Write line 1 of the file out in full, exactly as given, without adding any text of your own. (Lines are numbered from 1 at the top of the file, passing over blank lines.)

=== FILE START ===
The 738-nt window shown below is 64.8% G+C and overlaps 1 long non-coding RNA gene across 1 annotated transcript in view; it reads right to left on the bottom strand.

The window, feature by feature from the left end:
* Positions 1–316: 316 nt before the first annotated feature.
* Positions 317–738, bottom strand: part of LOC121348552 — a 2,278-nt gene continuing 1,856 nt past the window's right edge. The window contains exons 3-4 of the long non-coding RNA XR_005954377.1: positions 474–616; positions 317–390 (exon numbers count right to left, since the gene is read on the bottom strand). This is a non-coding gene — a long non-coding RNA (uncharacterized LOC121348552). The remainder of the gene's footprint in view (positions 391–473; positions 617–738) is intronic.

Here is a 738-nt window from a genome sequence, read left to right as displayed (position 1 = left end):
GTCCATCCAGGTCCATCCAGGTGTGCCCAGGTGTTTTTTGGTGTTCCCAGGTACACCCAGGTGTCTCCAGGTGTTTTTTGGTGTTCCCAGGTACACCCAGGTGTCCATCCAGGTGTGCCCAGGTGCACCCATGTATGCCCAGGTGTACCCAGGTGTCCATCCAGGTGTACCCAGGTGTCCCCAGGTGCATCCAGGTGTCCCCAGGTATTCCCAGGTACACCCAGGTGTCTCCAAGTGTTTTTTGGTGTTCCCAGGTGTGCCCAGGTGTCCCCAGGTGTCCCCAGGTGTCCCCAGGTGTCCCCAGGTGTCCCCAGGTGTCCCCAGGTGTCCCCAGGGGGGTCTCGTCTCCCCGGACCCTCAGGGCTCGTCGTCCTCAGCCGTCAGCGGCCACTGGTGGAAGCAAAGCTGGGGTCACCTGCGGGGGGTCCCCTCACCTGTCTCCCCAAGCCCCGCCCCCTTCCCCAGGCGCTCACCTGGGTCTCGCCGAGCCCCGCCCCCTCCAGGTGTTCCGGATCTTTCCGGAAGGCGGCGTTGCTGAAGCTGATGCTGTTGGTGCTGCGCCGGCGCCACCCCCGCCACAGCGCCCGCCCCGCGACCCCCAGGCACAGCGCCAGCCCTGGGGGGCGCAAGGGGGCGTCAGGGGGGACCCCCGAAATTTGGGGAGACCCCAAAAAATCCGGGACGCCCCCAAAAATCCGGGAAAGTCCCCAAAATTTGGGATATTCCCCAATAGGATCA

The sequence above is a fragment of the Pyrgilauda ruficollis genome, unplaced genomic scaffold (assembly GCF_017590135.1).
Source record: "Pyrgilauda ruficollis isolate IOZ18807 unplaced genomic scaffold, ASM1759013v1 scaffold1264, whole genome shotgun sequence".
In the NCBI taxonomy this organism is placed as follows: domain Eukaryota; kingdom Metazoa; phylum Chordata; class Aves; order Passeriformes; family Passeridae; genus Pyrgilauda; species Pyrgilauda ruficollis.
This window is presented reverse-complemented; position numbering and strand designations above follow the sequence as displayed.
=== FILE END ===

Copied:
The 738-nt window shown below is 64.8% G+C and overlaps 1 long non-coding RNA gene across 1 annotated transcript in view; it reads right to left on the bottom strand.